As youth soccer players grow older and more frequently incorporate heading into the game, there's a natural increase in concern over safety and head injuries. While injuries do occur—concussions included—using proper technique can significantly reduce that risk.
The American Youth Soccer Association doesn't recommend introducing heading, hitting the soccer ball with your head, to players who are younger than 10 years old, but as children reach that milestone age, proper instruction becomes essential.
When heading the ball, players should remember to:
1. Keep their eyes on the ball and adjust so they can strike it using their forehead. Using the top of the forehead near the natural hairline gives players the most control, helps generate power and is the least painful spot to strike the ball. Preparing for a header and being ready to complete the action is crucial. The idea is to always hit the ball—not let it hit them or catch them unaware.
2. Bend their knees, keep their eyes open and close their mouths during the heading process. Be aware of their position on the field, as well as the position of others. This helps prevent injuries and promotes better strategic decisions, such as where to direct the ball in a clearing attempt.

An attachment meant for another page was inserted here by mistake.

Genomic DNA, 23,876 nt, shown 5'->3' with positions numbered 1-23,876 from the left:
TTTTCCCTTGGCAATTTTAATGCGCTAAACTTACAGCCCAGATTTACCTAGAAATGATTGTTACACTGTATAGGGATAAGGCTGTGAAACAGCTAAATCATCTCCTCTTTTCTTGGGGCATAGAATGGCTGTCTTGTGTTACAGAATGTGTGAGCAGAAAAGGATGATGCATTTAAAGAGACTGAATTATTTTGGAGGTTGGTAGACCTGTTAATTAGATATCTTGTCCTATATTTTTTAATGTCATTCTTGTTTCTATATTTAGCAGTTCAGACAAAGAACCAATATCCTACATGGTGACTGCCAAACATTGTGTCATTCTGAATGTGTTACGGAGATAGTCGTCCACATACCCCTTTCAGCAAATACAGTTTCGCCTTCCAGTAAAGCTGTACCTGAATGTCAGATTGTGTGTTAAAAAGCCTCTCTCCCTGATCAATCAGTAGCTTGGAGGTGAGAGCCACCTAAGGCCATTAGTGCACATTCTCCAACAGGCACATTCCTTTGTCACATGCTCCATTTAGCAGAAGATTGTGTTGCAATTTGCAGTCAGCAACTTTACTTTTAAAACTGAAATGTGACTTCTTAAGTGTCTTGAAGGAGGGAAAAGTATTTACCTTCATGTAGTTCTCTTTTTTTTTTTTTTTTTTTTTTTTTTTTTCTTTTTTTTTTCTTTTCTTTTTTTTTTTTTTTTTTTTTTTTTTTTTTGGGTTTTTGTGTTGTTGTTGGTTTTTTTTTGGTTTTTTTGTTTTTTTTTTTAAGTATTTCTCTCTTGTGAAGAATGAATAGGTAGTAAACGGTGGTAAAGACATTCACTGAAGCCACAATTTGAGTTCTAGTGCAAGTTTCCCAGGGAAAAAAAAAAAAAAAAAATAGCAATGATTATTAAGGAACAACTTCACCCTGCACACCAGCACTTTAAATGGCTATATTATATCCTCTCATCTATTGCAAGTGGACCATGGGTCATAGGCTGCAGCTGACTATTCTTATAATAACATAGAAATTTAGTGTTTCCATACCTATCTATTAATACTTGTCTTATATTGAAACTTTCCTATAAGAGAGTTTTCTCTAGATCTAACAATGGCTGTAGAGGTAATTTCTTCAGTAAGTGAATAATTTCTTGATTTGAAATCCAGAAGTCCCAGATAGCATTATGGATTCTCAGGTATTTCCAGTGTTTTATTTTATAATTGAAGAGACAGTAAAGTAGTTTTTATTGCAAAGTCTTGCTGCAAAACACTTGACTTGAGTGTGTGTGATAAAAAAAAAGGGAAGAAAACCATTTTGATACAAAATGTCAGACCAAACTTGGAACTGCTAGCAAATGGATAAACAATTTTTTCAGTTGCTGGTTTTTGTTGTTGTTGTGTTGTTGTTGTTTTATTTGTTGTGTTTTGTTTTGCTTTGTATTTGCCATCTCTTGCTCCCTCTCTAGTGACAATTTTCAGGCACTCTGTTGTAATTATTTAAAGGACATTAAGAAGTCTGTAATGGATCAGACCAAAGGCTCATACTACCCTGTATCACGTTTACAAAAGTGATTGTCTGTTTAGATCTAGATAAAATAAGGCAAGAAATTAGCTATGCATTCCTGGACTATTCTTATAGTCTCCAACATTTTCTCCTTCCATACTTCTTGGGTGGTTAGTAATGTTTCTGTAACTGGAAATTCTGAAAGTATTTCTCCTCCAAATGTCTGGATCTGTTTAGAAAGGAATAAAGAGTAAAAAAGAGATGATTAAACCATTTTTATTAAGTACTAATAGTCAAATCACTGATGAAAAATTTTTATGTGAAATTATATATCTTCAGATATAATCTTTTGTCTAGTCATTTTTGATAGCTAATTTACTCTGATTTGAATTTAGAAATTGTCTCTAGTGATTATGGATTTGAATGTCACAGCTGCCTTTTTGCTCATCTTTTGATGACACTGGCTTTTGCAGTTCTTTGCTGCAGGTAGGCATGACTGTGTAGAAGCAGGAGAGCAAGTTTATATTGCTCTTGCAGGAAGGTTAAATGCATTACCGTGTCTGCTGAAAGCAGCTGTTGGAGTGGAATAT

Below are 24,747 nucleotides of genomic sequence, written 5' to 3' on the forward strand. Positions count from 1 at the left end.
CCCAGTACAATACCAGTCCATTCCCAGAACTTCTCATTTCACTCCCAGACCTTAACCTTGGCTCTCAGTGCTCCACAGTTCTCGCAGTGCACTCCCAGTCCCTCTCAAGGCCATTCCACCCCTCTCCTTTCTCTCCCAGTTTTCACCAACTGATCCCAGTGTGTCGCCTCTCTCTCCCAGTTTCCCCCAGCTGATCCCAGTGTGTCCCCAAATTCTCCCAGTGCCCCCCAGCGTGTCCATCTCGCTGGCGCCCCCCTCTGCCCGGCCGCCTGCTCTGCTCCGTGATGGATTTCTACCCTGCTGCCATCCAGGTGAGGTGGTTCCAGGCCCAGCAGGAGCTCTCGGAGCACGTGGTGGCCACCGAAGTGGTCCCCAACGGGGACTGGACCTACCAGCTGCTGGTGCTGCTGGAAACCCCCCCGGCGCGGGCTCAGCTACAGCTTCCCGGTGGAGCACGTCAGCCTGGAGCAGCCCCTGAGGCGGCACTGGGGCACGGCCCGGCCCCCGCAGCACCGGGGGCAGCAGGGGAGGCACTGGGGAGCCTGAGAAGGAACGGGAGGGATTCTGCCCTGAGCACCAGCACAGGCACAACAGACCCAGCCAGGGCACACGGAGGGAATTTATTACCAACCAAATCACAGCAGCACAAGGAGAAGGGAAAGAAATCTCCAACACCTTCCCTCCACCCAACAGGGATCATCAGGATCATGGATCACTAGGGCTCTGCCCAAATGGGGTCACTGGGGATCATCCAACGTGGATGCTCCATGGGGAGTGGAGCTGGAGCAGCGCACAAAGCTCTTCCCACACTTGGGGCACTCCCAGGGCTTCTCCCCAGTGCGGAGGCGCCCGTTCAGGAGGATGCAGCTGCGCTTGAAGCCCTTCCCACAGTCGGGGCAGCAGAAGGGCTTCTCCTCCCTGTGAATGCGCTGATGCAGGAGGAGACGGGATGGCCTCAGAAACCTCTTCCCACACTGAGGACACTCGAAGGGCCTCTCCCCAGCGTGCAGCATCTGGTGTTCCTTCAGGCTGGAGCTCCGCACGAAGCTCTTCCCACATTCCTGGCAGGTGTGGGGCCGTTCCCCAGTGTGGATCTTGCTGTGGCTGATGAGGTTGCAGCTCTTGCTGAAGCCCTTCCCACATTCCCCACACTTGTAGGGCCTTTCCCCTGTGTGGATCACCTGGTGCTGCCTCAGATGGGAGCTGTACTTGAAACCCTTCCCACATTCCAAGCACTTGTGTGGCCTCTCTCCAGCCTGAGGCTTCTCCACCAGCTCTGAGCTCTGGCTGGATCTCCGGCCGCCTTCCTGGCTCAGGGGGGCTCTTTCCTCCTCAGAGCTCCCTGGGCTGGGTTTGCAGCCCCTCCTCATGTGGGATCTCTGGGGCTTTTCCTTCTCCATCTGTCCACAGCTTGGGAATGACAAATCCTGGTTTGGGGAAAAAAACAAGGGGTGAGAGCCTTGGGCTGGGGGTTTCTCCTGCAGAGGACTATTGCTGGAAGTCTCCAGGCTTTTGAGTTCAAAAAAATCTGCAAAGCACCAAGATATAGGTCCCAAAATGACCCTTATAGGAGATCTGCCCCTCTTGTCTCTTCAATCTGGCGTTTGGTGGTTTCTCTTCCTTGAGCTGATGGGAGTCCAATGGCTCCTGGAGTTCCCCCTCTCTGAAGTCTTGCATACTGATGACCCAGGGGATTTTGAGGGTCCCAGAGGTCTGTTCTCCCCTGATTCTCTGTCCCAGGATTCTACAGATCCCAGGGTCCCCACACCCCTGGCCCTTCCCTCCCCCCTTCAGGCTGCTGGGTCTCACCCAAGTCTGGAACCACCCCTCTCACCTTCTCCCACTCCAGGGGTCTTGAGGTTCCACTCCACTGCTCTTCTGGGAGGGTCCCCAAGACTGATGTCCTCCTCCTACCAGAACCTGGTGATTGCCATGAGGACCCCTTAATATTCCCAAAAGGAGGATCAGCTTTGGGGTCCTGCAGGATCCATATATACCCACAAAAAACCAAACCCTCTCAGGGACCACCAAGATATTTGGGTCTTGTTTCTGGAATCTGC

3. Use arms for balance and follow through with the header to ensure maximum power. As players get older, jumping or diving headers also become part of the game, and becoming comfortable with the basic technique will help players master those aspects later on.
4. Always make sure balls are properly inflated and are the right size for a particular age group. Having too much air in the ball can make heading unnecessarily painful for players.
While a single header is unlikely to cause a concussion—especially with younger children who can't put as much speed on the ball as older players—the situations on the field that lead to headers can cause injury. Collisions between players, whether it's head-to-head contact or shoulder-to-head contact, can cause more concussions than simply connecting with the ball. Limiting dangerous or dirty plays can help limit this threat of injury, as does enforcing the rules of the game and being aware of surroundings at all times.
Headgear meant to reduce the initial impact of headers and absorb shock does exist, although there's a lack of data about its effectiveness in preventing concussions or long-term repercussions from heading. As headgear is permitted in games, parents can decide if it's something they want to pursue for their child. If it is, remember to remind them that it does not entirely eliminate the risk of injury and shouldn't replace proper technique on the field.
Communicating with your child's coach to adjust technique and eliminate any bad habits that crop up can also help promote safety and reduce the threat of injury. As debate continues over the long-term effects of repeated heading, parents can also encourage safety in soccer by staying up-to-date on new studies and using any findings to adjust practices accordingly.